9 Feb 2011

Serious Fraud Office expects busy year

3:27 pm on 9 February 2011

The Serious Fraud Office says this year will be even busier than 2010, as it concludes investigations into major fraud at finance companies.

Seven months into the financial year, the SFO has already reached its typical workload for a year, with 23 major investigations on its books.

Chief executive Adam Feeley says while all of the cases it is investigating are important, the SFO will focus on cases that are more relevant to the public.

Mr Feeley says public expectations will be higher around finance companies. Ongoing investigations include Dominion Finance, South Canterbury Finance, Hanover Finance, Kiwi Finance and Mutual Finance.

He says there are trials in the case of Five Star, Capital + Merchant and Bridgecorp.

Mr Feeley says it is in everyone's interest to bring what has been an unhappy period in the New Zealand finance scene to some sort of conclusion and believes the large cases will take from six to 12 months to complete.

Hanover investigation 'a challenge'

Hanover was owned by Mark Hotchin and Eric Watson and its 16,000 investors had their investments frozen in July 2008.

Its assets and loanbooks were later sold to Allied Farmers for $400 million.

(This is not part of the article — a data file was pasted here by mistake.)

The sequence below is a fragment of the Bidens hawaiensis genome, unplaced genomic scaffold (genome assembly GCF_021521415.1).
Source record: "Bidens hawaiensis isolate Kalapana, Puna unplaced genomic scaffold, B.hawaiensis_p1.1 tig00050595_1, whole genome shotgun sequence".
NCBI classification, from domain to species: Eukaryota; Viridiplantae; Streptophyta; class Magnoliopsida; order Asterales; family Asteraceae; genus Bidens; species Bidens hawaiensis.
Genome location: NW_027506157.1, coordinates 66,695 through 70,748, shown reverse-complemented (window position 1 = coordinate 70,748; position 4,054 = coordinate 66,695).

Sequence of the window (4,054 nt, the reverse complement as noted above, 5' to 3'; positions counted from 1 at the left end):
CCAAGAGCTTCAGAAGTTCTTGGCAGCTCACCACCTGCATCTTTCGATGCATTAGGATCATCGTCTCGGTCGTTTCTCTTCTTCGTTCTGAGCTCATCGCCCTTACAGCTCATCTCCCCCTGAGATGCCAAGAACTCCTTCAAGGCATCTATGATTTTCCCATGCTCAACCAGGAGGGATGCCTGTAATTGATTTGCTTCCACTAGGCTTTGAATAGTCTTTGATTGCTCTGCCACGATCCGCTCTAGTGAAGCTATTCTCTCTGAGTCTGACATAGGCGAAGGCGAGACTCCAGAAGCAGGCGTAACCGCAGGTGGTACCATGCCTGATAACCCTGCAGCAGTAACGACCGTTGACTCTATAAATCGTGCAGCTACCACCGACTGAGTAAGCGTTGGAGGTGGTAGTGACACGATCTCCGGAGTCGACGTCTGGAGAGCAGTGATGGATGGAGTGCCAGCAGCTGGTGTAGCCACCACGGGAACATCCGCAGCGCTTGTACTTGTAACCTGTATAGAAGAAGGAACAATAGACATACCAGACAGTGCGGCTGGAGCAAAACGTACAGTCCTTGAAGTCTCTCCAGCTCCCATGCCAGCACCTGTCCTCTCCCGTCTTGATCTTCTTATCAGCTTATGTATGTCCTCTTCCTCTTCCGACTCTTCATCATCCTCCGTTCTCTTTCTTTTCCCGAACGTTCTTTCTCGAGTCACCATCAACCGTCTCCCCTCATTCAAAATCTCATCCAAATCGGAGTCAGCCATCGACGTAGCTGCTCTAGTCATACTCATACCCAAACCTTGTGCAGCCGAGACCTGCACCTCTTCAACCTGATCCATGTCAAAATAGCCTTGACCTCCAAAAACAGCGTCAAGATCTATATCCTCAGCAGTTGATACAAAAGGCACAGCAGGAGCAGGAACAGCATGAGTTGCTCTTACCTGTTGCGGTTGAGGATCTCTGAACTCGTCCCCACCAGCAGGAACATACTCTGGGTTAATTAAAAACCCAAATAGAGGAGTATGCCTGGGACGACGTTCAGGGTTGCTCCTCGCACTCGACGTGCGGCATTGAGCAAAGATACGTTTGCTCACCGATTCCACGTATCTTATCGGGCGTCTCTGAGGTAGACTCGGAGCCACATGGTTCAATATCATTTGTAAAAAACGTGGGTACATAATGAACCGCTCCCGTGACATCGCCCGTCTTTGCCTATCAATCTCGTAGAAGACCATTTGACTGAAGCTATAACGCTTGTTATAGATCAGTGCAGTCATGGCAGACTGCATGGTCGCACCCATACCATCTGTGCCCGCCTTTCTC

Mr Feeley says the ongoing investigation into Hanover is a challenge because it is large-scale and requires many resources.

He says in the case of Hanover, and other investigations of similar scale, the SFO will need to focus on those transactions which it believes show clear evidence of fraud and not get distracted by peripheral issues.

Mr Feeley says the SFO is not close to making a link between suspicion and hard evidence of criminal offending in Hanover.

With regards to Aorangi Securities, Mr Feeley expects to hear back from Alan Hubbard's lawyers by the middle of February before making a decision about whether to pursue court action.

The SFO raised the financial threshold for cases it takes on, from $500,000 to $2 million six months ago.

While this has not reduced the workload, Mr Feeley says it provides a more meaningful limit for investigations.